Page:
The Financial Accounting Standards Board has released its exposure draft proposing an amendment to its Rule 65, "Accounting for Certain Mortgage Banking Activities."

While all mortgage banking companies are expected to benefit, companies with lower levels of capitalized servicing on the balance sheet and a high proportion of retail business, such as Fleet Mortgage, will benefit the most.

The net effect of these proposals should be a more accurate representation of accounting income generated and economic value created in a given period.

There are three fundamental changes proposed:

* Servicing rights will no longer be considered intangible assets.

* Once on the balance sheet, the assets will be measured on a discounted, disaggregated basis, in which each company's total servicing portfolio is broken down into smaller portfolios and the present value of future cash flows are compared with the asset's carrying value.

* Gains from the sale of loans on correspondent transactions will be recognized through the income statement, also enhancing the bottom line.

Aggressive Assumptions

On the surface, the amendments will improve the profitability of mortgage lending and eliminate the need of strong retail players to sell servicing.

We believe that the proposed amendments will create an opportunity for mortgage banks to make aggressive assumptions when calculating the fair value of each servicing right.

While the proposed changes likely will benefit every player in the mortgage banking industry in some way, we believe that Fleet Mortgage Group will benefit the most, for these reasons:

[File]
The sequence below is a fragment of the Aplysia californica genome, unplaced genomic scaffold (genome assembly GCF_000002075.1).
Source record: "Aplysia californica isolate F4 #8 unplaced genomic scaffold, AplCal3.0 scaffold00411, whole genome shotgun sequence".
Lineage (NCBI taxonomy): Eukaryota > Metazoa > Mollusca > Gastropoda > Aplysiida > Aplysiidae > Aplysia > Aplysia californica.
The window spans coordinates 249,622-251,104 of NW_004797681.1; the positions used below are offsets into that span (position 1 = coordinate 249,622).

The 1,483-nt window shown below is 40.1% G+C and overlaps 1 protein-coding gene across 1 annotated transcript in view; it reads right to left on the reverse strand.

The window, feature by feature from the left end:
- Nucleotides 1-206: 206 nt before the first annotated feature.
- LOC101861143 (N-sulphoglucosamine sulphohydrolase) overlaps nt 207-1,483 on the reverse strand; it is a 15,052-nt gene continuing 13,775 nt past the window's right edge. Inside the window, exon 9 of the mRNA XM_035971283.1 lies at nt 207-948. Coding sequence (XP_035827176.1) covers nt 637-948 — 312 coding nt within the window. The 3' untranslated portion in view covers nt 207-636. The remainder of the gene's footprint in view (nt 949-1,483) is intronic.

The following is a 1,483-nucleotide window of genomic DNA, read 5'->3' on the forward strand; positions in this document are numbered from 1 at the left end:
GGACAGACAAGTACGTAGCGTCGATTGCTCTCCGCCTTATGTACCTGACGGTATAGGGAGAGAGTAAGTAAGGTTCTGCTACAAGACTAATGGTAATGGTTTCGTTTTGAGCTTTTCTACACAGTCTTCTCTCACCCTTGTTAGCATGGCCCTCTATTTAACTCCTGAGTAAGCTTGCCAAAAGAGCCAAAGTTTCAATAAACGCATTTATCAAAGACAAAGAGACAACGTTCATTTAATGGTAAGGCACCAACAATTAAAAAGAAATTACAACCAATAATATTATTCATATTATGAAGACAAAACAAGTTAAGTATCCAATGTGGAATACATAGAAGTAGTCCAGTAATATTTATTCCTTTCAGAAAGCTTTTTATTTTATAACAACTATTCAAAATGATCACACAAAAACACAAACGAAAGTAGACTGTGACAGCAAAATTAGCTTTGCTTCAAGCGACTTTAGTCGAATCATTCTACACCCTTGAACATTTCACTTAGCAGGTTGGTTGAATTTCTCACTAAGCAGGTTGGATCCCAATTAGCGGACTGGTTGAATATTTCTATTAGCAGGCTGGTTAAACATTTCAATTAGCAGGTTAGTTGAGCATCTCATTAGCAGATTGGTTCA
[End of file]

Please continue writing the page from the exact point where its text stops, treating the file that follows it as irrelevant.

* Of the company's 1993 total production, 45% derived from retail sources, a number we expect to continue rising.

* Fleet already disaggregates and discounts its servicing portfolio when comparing the carrying value of servicing assets on the balance sheet to their market value, eliminating the risk of an impairment upon adoption.

* In 1993 alone, Fleet Mortgage Group used about $35 million, or 43 cents per share after tax, in gains from the sale of correspondent-generated loans to offset servicing assets on the balance sheet. This type of gain is expected to flow through the income statement in the future.

Although Countrywide Credit Industries also is expected to benefit from the proposed changes, we do not know if there will be any negative effects of the proposed changes on currently capitalized assets.

The comment period will probably last 90 days. A standard Will probably be issued by mid-October. Once passed, the standard must be adopted in the first fiscal year beginning after Dec. 15, 1995, but earlier adoption is encouraged. Based on the current timing of the draft, the earliest that mortgage banking companies can adopt this amendment will be the fourth quarter of this calendar year.

While the accounting amendments are expected to have a positive impact on the ongoing profitability of mortgage bankers, there is a possibility that some companies may have to recognize a charge for impairment of existing asset in the first period after adoption.

Some companies may postpone the adoption of the amended rule for the simple reason that in a rising interest rate environment, the longer they wait the stronger the value of their servicing portfolio will become.

After taking a closer look, these proposed accounting changes actually may reshape the mortgage banking industry in the following ways:

The loss of the accounting-generated competitive advantage in certain wholesale transactions may cause that source of production to contract

* Activity in the bulk servicing market may decline as retail mortgage bankers actually experience a cash-tax incentive by holding onto servicing.

* The initial improvement to production margins may cause mortgage banking companies to tighten pricing

* Industry consolidation may increase as the improved profitability of mortgage banks begins to attract more interest in the mortgage banking industry.

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